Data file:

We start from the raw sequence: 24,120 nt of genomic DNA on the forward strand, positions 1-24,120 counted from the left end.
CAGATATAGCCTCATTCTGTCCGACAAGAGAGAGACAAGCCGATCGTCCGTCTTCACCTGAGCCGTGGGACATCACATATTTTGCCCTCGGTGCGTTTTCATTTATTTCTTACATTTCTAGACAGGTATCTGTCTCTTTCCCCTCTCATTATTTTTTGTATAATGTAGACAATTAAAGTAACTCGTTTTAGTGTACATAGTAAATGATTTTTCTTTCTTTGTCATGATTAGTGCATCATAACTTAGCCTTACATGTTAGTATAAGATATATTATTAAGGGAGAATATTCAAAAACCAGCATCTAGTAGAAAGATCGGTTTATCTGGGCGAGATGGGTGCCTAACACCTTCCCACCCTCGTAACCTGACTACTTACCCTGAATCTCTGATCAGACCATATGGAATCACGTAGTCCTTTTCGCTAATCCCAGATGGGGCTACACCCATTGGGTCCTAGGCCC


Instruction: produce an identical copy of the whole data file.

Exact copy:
We start from the raw sequence: 24,120 nt of genomic DNA on the forward strand, positions 1-24,120 counted from the left end.
CAGATATAGCCTCATTCTGTCCGACAAGAGAGAGACAAGCCGATCGTCCGTCTTCACCTGAGCCGTGGGACATCACATATTTTGCCCTCGGTGCGTTTTCATTTATTTCTTACATTTCTAGACAGGTATCTGTCTCTTTCCCCTCTCATTATTTTTTGTATAATGTAGACAATTAAAGTAACTCGTTTTAGTGTACATAGTAAATGATTTTTCTTTCTTTGTCATGATTAGTGCATCATAACTTAGCCTTACATGTTAGTATAAGATATATTATTAAGGGAGAATATTCAAAAACCAGCATCTAGTAGAAAGATCGGTTTATCTGGGCGAGATGGGTGCCTAACACCTTCCCACCCTCGTAACCTGACTACTTACCCTGAATCTCTGATCAGACCATATGGAATCACGTAGTCCTTTTCGCTAATCCCAGATGGGGCTACACCCATTGGGTCCTAGGCCC